Google has announced the beta version in May. For participating Android users, chats within encrypted Messages will display lock icons next to the chat bubble. End-to-end encryption has been enabled in Google’s Messages app for messages between individual users, but once this beta test is complete, full end-to-end encryption will be extended to group chats as well.
Google started test end-to-end encryption in Messages in 2020, bringing more security to users of Android’s default messaging app. This latest step is a win for Android, but it’s also part of the company’s ongoing effort to drive adoption of RCS communication standard for text messages on all devices. For months, Google has been on the warpath against Apple’s use of SMS and MMS messaging standards for cross-platform communications. Google encryption only works on RCS and not for messages sent via SMS.
Here’s more news from the world of consumer technology.
Apple’s headphone technology has a new name
According to leaks reported by Bloomberg, Apple has rebranded its software platform for running augmented and virtual reality applications. It’s a small move that could indicate that Apple is getting ever closer to announcing its much-anticipated mixed reality headset. The new name, xrOS, replaces the previous working moniker of RealityOS.
Headphone leaks they dripped steadily for months. As with Apple, no details or features have been officially confirmed. However, the new name would imply that the headset and the application running on it will have both AR and VR capabilities, a combination known in the industry as extended reality or mixed reality. There are also no clues about a release date, although it seems increasingly likely that Apple will announce the device next year.
Apple’s offer, whatever it is, will likely go head-to-head (get it) with the recently announced Meta’s Meta Quest Pro AR-VR headset. The Sony one is also expected to hit the market next year Playstation VR2 system. VR is about to get really crowded, consumer or otherwise actually want to fully immerse yourself in the technology.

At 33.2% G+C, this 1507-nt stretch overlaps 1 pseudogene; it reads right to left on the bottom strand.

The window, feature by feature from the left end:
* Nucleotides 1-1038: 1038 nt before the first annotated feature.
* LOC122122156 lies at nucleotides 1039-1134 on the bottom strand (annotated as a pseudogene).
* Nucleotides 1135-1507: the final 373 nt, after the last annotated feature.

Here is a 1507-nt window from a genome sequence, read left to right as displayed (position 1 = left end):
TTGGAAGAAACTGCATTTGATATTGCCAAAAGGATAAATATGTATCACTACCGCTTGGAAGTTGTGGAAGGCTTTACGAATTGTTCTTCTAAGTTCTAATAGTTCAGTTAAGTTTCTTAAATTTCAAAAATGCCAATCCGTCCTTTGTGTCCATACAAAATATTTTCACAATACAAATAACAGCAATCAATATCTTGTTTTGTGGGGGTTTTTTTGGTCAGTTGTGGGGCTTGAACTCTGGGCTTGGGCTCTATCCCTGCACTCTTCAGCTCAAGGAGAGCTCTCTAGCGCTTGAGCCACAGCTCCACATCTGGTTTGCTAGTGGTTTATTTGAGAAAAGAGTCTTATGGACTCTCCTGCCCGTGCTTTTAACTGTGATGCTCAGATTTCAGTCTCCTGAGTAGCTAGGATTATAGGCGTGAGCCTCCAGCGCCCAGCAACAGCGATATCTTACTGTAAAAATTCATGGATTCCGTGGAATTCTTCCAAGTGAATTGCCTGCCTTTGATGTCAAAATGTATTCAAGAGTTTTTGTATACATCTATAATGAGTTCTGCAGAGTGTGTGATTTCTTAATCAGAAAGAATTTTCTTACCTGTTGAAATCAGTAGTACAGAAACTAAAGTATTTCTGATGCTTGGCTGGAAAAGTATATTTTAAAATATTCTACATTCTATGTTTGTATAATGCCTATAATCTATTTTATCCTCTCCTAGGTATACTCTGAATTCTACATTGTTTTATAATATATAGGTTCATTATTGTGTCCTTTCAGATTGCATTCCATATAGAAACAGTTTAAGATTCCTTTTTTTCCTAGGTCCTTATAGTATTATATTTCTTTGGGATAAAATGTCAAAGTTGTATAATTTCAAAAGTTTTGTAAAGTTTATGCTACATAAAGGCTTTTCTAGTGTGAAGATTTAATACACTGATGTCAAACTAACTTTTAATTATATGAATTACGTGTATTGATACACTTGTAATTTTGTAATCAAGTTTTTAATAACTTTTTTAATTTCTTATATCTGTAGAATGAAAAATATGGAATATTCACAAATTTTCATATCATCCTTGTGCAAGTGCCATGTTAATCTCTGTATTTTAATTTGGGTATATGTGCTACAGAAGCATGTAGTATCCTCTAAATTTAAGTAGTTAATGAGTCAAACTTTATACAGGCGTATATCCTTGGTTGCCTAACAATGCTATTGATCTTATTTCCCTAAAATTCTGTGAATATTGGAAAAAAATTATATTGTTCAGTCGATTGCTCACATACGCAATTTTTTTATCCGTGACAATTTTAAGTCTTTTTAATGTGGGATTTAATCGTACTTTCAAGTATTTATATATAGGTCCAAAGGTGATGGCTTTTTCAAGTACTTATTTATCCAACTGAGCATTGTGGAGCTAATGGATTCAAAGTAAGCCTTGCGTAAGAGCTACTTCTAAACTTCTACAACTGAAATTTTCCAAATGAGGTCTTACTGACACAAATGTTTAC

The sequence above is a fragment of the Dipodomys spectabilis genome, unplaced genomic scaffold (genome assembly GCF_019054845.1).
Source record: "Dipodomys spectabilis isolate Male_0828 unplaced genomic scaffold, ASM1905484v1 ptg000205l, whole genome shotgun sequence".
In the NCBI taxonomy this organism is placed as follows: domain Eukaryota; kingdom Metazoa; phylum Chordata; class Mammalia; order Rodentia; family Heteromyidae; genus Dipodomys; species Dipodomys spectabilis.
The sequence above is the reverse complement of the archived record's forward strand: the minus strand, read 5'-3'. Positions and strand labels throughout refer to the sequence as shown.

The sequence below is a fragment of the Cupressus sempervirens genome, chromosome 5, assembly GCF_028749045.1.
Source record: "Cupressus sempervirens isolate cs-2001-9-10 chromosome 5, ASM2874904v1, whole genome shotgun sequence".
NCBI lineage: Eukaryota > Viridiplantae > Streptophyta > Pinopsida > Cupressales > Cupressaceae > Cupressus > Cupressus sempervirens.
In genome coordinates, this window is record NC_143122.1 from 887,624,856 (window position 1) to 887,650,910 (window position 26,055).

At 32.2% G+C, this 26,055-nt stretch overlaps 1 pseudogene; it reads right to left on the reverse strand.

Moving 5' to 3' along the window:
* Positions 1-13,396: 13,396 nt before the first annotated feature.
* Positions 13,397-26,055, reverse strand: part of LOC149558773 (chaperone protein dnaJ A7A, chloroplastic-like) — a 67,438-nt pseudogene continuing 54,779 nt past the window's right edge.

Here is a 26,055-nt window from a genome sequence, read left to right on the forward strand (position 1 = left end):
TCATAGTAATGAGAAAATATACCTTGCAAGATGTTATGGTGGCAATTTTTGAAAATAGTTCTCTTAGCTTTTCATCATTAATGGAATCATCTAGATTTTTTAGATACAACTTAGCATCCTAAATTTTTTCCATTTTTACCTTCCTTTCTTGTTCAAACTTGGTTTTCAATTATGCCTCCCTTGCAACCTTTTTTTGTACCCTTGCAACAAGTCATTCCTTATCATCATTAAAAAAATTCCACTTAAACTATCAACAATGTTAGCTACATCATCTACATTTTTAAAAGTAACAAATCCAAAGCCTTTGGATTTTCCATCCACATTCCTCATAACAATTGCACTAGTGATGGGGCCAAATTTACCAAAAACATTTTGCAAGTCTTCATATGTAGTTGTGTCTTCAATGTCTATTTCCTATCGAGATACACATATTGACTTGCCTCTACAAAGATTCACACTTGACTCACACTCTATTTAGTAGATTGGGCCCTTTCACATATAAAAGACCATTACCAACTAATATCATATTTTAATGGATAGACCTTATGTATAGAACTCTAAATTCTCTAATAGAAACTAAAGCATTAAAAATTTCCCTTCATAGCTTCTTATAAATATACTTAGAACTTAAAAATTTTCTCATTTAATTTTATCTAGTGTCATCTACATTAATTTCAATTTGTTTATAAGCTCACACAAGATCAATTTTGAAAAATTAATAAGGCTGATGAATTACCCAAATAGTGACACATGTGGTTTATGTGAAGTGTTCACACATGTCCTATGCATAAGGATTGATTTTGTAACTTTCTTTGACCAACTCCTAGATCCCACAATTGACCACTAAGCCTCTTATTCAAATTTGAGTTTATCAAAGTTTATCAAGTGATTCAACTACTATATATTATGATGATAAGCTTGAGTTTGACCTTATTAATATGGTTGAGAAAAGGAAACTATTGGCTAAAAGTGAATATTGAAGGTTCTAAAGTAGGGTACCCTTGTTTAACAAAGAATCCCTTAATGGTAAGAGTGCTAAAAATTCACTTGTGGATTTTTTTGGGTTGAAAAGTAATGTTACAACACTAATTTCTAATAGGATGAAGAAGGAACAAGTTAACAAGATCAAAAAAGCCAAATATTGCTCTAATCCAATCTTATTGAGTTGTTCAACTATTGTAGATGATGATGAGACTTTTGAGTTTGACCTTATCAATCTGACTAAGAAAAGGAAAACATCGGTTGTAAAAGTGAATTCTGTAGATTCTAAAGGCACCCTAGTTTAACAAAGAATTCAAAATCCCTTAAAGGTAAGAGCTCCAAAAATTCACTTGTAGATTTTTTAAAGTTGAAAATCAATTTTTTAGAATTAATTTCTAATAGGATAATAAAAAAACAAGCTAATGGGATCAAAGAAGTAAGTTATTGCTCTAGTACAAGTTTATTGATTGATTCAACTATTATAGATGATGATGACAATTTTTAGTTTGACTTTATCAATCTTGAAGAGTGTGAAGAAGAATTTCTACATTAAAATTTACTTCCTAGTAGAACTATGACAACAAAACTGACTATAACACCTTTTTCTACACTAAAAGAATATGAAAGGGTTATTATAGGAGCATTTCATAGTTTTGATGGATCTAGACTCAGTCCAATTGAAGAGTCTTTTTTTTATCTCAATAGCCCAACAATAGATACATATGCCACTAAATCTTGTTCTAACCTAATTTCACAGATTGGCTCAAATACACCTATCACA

New Gorilla Glass
Good news for chronic phone breakers: A new, more powerful version of Gorilla Glass may be coming to a screen near you soon. Corning, the company that makes Gorilla Glass, showed off its new Diet 2 material this week in product videos where he ran tests that they simulated breaking the glass against the concrete. The company says the new formulation withstood a three-foot drop on the notoriously unforgiving surface. (That’s 3.28 feet in American.) That might not sound like a lot, but it will hopefully ease some of that dread you feel when you accidentally throw your phone while fumbling to get it out of your pants pocket.
The company says the Victus 2 material can withstand an extra meter if dropped on asphalt or a surface softer than concrete. Glass hasn’t made its way into any new phone models; look for it in next year’s crop of phones.
While shopping online recently, you’ve probably noticed them buy now, pay later options at checkout. As the name implies, these services allow you to buy what you want and pay it back over time, in installments. Do this in a short enough time and you can avoid the interest that comes with credit cards. It’s an enticing option for cash-strapped shoppers looking to make a big purchase. The thing is, people don’t use BNPL services just to buy expensive items. They are also increasingly used for basic necessities such as gas and groceries.
This week on WIRED’s Podcast Workshop of gadgetslet’s talk about the buy now, pay later business model and what it means for your wallet.
Leave a Comment